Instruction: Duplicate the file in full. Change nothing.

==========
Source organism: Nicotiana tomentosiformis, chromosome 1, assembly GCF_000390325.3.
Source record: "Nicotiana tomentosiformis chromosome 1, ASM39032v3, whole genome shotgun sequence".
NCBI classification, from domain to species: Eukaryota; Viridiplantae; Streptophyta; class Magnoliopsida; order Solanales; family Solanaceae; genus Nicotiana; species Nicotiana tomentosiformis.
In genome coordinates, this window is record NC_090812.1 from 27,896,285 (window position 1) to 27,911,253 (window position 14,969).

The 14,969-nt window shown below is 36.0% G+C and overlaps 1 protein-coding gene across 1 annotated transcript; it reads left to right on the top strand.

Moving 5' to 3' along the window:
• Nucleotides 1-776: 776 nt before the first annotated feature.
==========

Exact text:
Source organism: Nicotiana tomentosiformis, chromosome 1, assembly GCF_000390325.3.
Source record: "Nicotiana tomentosiformis chromosome 1, ASM39032v3, whole genome shotgun sequence".
NCBI classification, from domain to species: Eukaryota; Viridiplantae; Streptophyta; class Magnoliopsida; order Solanales; family Solanaceae; genus Nicotiana; species Nicotiana tomentosiformis.
In genome coordinates, this window is record NC_090812.1 from 27,896,285 (window position 1) to 27,911,253 (window position 14,969).

The 14,969-nt window shown below is 36.0% G+C and overlaps 1 protein-coding gene across 1 annotated transcript; it reads left to right on the top strand.

Moving 5' to 3' along the window:
• Nucleotides 1-776: 776 nt before the first annotated feature.